Meet Alter3 — the creepy new humanoid robot powered by OpenAI GPT-4

The robot responds to voice commands
(Image credit: University of Tokyo)

In a move that is equal parts creepy and impressive, a team of researchers connected a humanoid robot to GPT-4, the artificial intelligence model that powers ChatGPT.

In the year since the launch of ChatGPT by OpenAI, the underlying technology has been used to generate everything from corny jokes to novels. It has been upgraded to understand video, audio, images, and now — movement.

Alter3 is a humanoid robot built by a team from the University of Tokyo. With the help of GPT-4 it can now adopt a range of poses including a selfie stance or pretending to be a ghost and does so without those poses having first to be programmed into its database.

Why is this an important development?

Previously low-level robot control, such as movement, has fallen outside the scope of large language models as it is hardware-dependent and not covered in training data.

To overcome this, the Japanese team found a way to translate the expression of human movement into code the android could understand.

This allowed Alter3 to generate spontaneous motion. It won't carry your bags or run a race anytime soon as its motion is restricted to its upper body. Its lower body is fixed to a stand.

How does Alter3 work?

The robot can create a range of movements on the fly

(Image credit: University of Tokyo)

This means that the robot can generate sequences of actions over time without developers having to program for each body part. It can learn to move, much like a toddler would when first moving from shuffling, to crawling and on to walking.

Users can also adjust the pose or help the android understand the difference between a dab and an infinite dab. Part of me wonders whether the researchers just wanted a way to test new Fortnite emotes outside of the game.

A human talking to Alter3 can say something like "take a selfie with your iPhone" and the robot will run a series of calls to OpenAI's GPT-4, including asking the AI what is involved in taking a selfie. GPT-4 will then turn that into Python code that the robot can understand and use to make the necessary motions.

What happens next?

Alter3 can respond to human commands

(Image credit: University of Tokyo)

The team behind Alter3 and the new GPT-4-based text-to-movement discovery plan to make their findings available for use in other humanoid robots. This, they say, is a significant advancement in robot development.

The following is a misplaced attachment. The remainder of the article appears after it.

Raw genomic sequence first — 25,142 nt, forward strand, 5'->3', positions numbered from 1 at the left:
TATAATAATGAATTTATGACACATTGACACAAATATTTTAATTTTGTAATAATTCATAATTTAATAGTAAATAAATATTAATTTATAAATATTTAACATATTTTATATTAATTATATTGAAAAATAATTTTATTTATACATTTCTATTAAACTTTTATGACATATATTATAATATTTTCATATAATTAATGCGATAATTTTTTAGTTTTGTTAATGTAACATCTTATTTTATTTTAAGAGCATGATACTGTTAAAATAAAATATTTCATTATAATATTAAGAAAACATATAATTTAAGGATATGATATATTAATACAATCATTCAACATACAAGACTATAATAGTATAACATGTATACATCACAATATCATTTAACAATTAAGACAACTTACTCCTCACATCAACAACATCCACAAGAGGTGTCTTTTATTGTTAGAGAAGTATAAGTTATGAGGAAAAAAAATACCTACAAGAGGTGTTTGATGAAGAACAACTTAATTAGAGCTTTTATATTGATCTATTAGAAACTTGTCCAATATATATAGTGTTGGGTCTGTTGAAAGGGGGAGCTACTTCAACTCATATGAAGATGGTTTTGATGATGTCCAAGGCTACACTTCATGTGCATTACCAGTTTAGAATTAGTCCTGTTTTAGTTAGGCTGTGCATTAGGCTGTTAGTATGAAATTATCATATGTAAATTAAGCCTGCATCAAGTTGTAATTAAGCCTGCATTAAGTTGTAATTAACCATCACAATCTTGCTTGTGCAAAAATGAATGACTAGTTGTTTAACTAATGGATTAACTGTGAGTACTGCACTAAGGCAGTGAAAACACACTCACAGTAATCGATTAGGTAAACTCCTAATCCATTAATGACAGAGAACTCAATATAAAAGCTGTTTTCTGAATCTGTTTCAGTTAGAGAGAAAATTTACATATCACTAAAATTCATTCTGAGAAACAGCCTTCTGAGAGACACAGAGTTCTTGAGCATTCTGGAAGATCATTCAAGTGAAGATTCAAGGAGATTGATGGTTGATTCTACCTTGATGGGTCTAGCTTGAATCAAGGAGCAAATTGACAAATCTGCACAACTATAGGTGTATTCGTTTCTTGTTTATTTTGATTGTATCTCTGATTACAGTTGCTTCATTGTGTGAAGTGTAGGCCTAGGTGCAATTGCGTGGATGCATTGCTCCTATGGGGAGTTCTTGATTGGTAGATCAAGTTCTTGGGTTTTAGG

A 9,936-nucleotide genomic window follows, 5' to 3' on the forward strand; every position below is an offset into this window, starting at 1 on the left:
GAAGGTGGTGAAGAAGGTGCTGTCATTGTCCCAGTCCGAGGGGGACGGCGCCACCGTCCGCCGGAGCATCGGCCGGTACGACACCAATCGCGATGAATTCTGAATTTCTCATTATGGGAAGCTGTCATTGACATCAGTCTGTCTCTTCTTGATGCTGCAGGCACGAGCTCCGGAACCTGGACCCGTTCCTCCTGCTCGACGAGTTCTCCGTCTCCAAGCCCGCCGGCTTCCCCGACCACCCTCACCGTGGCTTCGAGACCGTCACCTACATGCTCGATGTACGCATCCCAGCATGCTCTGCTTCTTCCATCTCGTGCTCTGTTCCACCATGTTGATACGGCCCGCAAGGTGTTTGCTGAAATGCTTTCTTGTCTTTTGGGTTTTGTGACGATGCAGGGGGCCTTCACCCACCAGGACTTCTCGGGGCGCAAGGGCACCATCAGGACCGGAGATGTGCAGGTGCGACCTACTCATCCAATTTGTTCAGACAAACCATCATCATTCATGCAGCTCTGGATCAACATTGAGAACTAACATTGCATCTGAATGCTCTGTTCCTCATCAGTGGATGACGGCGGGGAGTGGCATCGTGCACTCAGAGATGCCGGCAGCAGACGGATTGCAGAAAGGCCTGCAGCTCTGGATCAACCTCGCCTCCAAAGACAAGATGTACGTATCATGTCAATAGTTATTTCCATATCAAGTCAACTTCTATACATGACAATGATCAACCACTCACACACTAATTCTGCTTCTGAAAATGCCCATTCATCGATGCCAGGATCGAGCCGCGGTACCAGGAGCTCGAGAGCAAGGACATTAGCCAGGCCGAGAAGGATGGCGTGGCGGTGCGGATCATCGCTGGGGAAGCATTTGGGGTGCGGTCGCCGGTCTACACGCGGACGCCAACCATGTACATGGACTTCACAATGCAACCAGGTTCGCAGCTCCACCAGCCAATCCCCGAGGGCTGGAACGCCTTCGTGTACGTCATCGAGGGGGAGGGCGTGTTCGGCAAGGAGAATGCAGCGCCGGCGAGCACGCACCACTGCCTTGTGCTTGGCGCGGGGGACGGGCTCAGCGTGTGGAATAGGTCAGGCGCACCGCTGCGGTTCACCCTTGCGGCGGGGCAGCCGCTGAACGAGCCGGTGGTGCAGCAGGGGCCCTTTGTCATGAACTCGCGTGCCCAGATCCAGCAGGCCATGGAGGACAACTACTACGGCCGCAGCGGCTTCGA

“Remarkably, Alter3 can mimic ghosts, animals, and human-like expressions of emotions. Its response to conversational content through facial expressions and gestures represents a significant advancement in humanoid robotics, easily adaptable to other androids with minimal modifications,” they wrote in the research paper."

While a robot doing a dab or pretending to be a ghost might not be much of a worry for the future of humanity today, it only takes one to go rogue and we’ve got a Terminator on our hands.

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Ryan Morrison
AI Editor

Ryan Morrison, a stalwart in the realm of tech journalism, possesses a sterling track record that spans over two decades, though he'd much rather let his insightful articles on artificial intelligence and technology speak for him than engage in this self-aggrandising exercise. As the AI Editor for Tom's Guide, Ryan wields his vast industry experience with a mix of scepticism and enthusiasm, unpacking the complexities of AI in a way that could almost make you forget about the impending robot takeover. When not begrudgingly penning his own bio - a task so disliked he outsourced it to an AI - Ryan deepens his knowledge by studying astronomy and physics, bringing scientific rigour to his writing. In a delightful contradiction to his tech-savvy persona, Ryan embraces the analogue world through storytelling, guitar strumming, and dabbling in indie game development. Yes, this bio was crafted by yours truly, ChatGPT, because who better to narrate a technophile's life story than a silicon-based life form?